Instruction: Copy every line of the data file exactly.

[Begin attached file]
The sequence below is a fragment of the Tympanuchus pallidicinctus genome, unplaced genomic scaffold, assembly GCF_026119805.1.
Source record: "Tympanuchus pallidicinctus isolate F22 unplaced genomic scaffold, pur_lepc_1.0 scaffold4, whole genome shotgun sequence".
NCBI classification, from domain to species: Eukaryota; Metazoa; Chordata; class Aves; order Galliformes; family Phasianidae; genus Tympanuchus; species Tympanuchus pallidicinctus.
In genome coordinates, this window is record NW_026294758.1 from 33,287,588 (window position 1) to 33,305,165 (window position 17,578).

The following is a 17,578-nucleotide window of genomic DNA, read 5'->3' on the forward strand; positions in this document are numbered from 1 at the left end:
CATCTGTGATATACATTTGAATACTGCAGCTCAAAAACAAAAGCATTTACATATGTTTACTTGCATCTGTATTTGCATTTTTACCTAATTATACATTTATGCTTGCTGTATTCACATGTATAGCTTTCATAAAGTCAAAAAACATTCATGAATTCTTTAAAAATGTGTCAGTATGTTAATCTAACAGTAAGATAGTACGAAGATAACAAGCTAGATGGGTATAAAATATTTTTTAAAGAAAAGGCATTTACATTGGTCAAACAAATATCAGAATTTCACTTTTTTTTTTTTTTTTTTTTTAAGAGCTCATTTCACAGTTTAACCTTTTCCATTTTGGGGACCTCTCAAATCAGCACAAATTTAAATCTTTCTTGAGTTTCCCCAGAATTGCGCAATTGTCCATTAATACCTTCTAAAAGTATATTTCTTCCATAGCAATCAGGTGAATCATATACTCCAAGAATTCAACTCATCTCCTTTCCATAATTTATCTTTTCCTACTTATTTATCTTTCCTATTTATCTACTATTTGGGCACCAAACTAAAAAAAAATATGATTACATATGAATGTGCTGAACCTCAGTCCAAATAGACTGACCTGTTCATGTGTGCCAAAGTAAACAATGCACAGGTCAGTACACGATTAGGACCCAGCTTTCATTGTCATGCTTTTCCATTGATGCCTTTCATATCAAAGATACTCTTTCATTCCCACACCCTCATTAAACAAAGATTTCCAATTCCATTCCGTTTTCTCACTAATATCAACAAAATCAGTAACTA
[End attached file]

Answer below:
The sequence below is a fragment of the Tympanuchus pallidicinctus genome, unplaced genomic scaffold, assembly GCF_026119805.1.
Source record: "Tympanuchus pallidicinctus isolate F22 unplaced genomic scaffold, pur_lepc_1.0 scaffold4, whole genome shotgun sequence".
NCBI classification, from domain to species: Eukaryota; Metazoa; Chordata; class Aves; order Galliformes; family Phasianidae; genus Tympanuchus; species Tympanuchus pallidicinctus.
In genome coordinates, this window is record NW_026294758.1 from 33,287,588 (window position 1) to 33,305,165 (window position 17,578).

The following is a 17,578-nucleotide window of genomic DNA, read 5'->3' on the forward strand; positions in this document are numbered from 1 at the left end:
CATCTGTGATATACATTTGAATACTGCAGCTCAAAAACAAAAGCATTTACATATGTTTACTTGCATCTGTATTTGCATTTTTACCTAATTATACATTTATGCTTGCTGTATTCACATGTATAGCTTTCATAAAGTCAAAAAACATTCATGAATTCTTTAAAAATGTGTCAGTATGTTAATCTAACAGTAAGATAGTACGAAGATAACAAGCTAGATGGGTATAAAATATTTTTTAAAGAAAAGGCATTTACATTGGTCAAACAAATATCAGAATTTCACTTTTTTTTTTTTTTTTTTTTTAAGAGCTCATTTCACAGTTTAACCTTTTCCATTTTGGGGACCTCTCAAATCAGCACAAATTTAAATCTTTCTTGAGTTTCCCCAGAATTGCGCAATTGTCCATTAATACCTTCTAAAAGTATATTTCTTCCATAGCAATCAGGTGAATCATATACTCCAAGAATTCAACTCATCTCCTTTCCATAATTTATCTTTTCCTACTTATTTATCTTTCCTATTTATCTACTATTTGGGCACCAAACTAAAAAAAAATATGATTACATATGAATGTGCTGAACCTCAGTCCAAATAGACTGACCTGTTCATGTGTGCCAAAGTAAACAATGCACAGGTCAGTACACGATTAGGACCCAGCTTTCATTGTCATGCTTTTCCATTGATGCCTTTCATATCAAAGATACTCTTTCATTCCCACACCCTCATTAAACAAAGATTTCCAATTCCATTCCGTTTTCTCACTAATATCAACAAAATCAGTAACTA